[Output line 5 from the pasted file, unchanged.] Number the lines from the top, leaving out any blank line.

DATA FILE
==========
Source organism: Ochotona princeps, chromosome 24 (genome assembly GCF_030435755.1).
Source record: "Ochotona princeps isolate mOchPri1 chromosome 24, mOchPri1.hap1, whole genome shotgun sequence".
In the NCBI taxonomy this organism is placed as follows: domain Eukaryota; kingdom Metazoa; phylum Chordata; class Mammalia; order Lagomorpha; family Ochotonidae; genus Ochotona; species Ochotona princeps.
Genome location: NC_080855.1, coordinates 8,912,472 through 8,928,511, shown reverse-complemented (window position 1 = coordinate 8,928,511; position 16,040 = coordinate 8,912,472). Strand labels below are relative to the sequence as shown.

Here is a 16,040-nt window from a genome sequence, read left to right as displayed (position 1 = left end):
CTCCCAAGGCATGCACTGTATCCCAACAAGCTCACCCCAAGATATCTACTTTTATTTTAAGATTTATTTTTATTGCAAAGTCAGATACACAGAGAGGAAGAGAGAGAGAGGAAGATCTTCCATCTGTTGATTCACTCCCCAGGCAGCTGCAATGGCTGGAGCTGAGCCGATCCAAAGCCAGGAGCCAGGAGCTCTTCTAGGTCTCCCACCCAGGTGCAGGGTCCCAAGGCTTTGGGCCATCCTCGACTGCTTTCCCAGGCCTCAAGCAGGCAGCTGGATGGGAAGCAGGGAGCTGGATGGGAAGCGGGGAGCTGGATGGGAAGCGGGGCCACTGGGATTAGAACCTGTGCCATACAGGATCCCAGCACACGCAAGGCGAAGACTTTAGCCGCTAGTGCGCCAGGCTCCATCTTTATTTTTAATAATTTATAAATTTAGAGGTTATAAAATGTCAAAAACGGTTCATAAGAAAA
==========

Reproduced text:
Here is a 16,040-nt window from a genome sequence, read left to right as displayed (position 1 = left end):